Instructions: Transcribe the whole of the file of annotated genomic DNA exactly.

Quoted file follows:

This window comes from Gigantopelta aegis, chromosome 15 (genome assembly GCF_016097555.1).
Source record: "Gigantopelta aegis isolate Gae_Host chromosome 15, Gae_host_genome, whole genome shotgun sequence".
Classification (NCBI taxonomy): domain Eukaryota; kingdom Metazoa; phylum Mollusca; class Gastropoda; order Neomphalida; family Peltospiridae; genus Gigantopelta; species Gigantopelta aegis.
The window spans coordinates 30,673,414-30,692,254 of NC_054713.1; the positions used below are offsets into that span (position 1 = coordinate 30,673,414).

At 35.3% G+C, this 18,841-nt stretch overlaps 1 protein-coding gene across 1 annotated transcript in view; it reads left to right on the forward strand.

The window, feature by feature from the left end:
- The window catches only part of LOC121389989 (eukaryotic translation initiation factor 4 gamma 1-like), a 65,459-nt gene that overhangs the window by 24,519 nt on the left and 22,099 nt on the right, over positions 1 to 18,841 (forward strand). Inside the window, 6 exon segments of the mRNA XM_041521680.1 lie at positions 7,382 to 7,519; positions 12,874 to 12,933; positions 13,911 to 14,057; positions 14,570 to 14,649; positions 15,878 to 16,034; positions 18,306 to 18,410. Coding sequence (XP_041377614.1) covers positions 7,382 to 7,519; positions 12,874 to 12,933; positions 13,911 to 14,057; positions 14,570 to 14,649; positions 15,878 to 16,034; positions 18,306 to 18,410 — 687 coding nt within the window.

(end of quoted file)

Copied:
This window comes from Gigantopelta aegis, chromosome 15 (genome assembly GCF_016097555.1).
Source record: "Gigantopelta aegis isolate Gae_Host chromosome 15, Gae_host_genome, whole genome shotgun sequence".
Classification (NCBI taxonomy): domain Eukaryota; kingdom Metazoa; phylum Mollusca; class Gastropoda; order Neomphalida; family Peltospiridae; genus Gigantopelta; species Gigantopelta aegis.
The window spans coordinates 30,673,414-30,692,254 of NC_054713.1; the positions used below are offsets into that span (position 1 = coordinate 30,673,414).

At 35.3% G+C, this 18,841-nt stretch overlaps 1 protein-coding gene across 1 annotated transcript in view; it reads left to right on the forward strand.

The window, feature by feature from the left end:
- The window catches only part of LOC121389989 (eukaryotic translation initiation factor 4 gamma 1-like), a 65,459-nt gene that overhangs the window by 24,519 nt on the left and 22,099 nt on the right, over positions 1 to 18,841 (forward strand). Inside the window, 6 exon segments of the mRNA XM_041521680.1 lie at positions 7,382 to 7,519; positions 12,874 to 12,933; positions 13,911 to 14,057; positions 14,570 to 14,649; positions 15,878 to 16,034; positions 18,306 to 18,410. Coding sequence (XP_041377614.1) covers positions 7,382 to 7,519; positions 12,874 to 12,933; positions 13,911 to 14,057; positions 14,570 to 14,649; positions 15,878 to 16,034; positions 18,306 to 18,410 — 687 coding nt within the window.